Many moons ago, when I was younger and prettier, we used to run the Mt Frankland trip on this weekend. March 2009 it rained. March 2010 it was lovely but got a little toasty in the afternoon by the second day.
In our great, wisdom, we decided to try and trick the weather gods and moved it to the September long weekend. The first time we did this, in 2011, the Queen conveniently postponed one of her numerous birthday celebrations (it must be exhausting) and so it was the end of October instead. The weather was great and we had an awesome turn out. In 2012 the weather was okay, slightly warm and then 2013 the trip was cancelled due to rain. Mind you, I didn’t miss out entirely, having snuck down there at Easter.
Maybe I should write to the Queen and ask that if it’s not too much trouble, could she please move her birthday to the end of October every year because it makes our trip planning much easier.
In March, the rock is dry (it seeps after rain); it is less likely to rain; temperatures are generally pleasant and cooler than Perth and there are March flies. In September, the rock is generally seeping, making for very exciting slab leading; the higher face climbs are often totally waterlogged and you need to wait half the day for it to dry out; it is more likely to rain and there are no March flies. On the bright side, March flies are verrrry slooow and therefore easy to swat. And who doesn’t enjoy a good slapping?
Why does all of this very interesting history matter? Because not everybody reading this will be aware of how fickle the weather is in that particular part of WA. Trying to organise a trip to Mt Frankland seems to involve the development of a temporary obsessive compulsive behaviour called ‘frantically checking the Elders weather site’. And that’s what I’ve been doing for the last week. Yes, I confess I’ve even been doing it more than once a day.
Currrently it looks dry (yay!) but also a touch warm (boo!).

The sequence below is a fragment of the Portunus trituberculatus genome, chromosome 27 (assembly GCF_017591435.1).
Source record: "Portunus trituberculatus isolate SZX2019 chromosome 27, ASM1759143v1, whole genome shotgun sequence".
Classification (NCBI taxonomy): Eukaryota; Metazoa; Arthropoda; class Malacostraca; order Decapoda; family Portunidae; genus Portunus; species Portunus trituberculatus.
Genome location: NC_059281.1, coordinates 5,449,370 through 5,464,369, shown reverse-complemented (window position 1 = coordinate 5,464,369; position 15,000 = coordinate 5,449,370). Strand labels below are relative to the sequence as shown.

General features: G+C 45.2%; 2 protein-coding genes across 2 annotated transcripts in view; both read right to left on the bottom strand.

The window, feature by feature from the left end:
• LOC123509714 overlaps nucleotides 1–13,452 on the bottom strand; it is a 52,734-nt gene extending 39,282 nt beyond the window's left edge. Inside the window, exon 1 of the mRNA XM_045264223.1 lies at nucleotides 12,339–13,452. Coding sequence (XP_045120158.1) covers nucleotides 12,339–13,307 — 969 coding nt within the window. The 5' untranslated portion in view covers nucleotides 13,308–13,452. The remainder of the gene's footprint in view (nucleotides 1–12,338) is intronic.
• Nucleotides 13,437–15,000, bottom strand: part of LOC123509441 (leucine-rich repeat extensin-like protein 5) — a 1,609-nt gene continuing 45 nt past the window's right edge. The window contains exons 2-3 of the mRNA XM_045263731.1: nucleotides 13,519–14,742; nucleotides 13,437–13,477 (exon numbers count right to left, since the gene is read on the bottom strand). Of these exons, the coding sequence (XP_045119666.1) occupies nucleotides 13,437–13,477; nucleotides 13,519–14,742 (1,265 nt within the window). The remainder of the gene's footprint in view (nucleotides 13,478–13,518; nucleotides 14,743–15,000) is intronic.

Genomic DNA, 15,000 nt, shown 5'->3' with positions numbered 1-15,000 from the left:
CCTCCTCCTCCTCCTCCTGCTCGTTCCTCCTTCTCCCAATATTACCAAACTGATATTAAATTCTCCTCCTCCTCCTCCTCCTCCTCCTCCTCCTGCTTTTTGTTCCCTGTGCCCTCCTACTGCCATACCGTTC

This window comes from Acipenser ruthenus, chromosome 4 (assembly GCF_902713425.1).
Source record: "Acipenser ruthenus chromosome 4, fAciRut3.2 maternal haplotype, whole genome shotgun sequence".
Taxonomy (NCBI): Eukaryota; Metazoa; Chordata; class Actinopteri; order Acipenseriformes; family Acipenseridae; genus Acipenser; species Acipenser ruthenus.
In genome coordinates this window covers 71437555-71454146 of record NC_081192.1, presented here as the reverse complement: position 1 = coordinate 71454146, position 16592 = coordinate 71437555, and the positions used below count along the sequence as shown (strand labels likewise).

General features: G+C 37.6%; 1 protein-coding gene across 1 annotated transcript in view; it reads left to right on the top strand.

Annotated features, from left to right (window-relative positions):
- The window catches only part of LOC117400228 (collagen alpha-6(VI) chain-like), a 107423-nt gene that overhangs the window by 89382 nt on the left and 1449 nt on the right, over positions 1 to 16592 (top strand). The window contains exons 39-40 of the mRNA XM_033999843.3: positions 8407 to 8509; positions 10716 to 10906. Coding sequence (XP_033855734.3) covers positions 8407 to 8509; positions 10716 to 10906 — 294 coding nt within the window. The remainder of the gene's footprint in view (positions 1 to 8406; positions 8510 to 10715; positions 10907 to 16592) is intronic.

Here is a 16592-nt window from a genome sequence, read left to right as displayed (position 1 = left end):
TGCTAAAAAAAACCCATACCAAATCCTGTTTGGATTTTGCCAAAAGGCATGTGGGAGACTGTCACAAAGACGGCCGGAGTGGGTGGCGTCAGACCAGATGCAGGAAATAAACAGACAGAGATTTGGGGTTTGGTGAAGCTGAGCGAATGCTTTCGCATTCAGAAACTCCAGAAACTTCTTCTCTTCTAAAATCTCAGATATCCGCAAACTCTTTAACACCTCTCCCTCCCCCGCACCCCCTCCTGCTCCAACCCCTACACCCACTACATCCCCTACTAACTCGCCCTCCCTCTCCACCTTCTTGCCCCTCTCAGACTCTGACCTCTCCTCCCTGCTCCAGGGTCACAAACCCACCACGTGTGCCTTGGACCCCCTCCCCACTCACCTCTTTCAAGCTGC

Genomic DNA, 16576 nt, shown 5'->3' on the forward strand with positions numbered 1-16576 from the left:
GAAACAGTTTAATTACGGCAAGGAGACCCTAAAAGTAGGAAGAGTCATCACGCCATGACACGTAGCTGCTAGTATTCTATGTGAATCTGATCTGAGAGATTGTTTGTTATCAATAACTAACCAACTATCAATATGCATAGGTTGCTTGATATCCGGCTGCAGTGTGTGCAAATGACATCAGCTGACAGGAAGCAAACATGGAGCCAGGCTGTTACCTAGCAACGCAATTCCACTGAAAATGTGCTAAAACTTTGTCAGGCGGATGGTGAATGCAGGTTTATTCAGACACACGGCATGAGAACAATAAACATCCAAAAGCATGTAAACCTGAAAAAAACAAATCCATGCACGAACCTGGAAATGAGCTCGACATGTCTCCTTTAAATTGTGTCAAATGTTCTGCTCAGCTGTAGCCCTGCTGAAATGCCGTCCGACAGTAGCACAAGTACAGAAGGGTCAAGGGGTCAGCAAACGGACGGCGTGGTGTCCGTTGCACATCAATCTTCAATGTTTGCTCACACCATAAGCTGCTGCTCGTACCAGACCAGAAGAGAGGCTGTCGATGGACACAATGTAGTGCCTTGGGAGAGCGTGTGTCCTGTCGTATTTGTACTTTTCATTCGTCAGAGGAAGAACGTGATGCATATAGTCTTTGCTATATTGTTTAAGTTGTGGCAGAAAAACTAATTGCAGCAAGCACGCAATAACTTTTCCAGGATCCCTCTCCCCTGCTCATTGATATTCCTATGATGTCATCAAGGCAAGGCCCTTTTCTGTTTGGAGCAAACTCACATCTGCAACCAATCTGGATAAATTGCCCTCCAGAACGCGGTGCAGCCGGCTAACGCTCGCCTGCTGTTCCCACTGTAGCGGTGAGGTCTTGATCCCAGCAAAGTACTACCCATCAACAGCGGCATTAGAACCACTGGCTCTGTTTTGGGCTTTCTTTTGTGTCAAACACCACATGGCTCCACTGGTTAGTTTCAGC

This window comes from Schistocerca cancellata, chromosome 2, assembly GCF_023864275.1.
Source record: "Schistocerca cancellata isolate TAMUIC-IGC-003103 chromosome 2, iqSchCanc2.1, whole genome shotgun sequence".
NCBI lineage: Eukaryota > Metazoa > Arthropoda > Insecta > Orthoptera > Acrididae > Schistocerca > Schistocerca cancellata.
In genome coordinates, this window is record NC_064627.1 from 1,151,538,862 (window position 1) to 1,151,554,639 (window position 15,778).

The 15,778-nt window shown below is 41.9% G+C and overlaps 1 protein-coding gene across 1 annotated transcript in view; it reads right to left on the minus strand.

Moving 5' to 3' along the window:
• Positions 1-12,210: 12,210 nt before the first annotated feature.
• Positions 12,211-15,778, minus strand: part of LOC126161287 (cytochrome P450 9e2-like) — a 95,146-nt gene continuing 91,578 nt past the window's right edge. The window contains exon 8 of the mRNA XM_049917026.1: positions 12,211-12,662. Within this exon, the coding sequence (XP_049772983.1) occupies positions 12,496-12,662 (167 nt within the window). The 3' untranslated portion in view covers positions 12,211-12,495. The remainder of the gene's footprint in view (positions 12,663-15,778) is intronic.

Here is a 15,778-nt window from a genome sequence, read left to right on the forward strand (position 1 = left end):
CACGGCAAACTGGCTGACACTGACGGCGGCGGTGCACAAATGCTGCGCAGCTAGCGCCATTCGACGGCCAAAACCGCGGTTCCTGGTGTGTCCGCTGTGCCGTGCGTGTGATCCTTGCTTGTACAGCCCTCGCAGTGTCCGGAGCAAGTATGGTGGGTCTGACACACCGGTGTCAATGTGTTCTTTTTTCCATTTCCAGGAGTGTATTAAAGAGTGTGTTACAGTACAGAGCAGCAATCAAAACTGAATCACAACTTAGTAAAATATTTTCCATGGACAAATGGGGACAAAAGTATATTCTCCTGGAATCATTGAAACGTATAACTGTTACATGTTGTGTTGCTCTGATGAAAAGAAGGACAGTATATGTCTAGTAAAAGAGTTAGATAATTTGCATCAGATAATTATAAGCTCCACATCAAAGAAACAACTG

For the uninitiated, Mt Frankland is a 422 m high granite dome set in the middle of a beautiful karri forest, conveniently located in the Mt Frankland National Park. The main and most worthwhile climbing is on the main dome. Best known for its slab and face climbing, you will also find the odd crack as well. It involves multi-pitch climbing with a mix of bolted and traditional. You can just do the single pitch stuff but will run out of climbs fairly quickly and it is only possible to top rope a few climbs from the bottom. To get a better idea of the climbing, check out the West Australian Rock or the South Coast Rock guidebook and the newer climbs are detailed on the CAWA web at the link Mt Frankland New Climbs or at On-line Guides/Mt Frankland.
Camping is no longer allowed at Mt Frankland but comfortable sites with a camp kitchen and drop toilet are not too far away. Water is generally available but this is variable. BYO firewood. The road off the main highway is dirt and can be in variable condition, though always 2WD friendly. Mt Frankland is about 400 km drive from Perth and well worth the effort.
An email has already gone out to members during the week. In order for us to proceed with planning, we need to know how many people are interested in attending this trip as soon as possible. We understand that many may already have other plans. Coming on the heels of the AGM it is always tricky to have this weekend organised further in advance.
Your coordinators for this forest romp will be myself and Hamish Carrad.
If it’s looking too hot for Mt F then we will head further south to Albany, weather permitting.
Please contact me at email@example.com within the next few days to register or if you have any questions.
Please note that CAWA trips are a benefit for members. Non-members who are interested in coming can join online now (easiest) and bring their receipt to show proof of membership.
All participants need to be ‘independent participants’. This means you are responsible for your own safety. Due to legal and liability issues, CAWA does not provide training.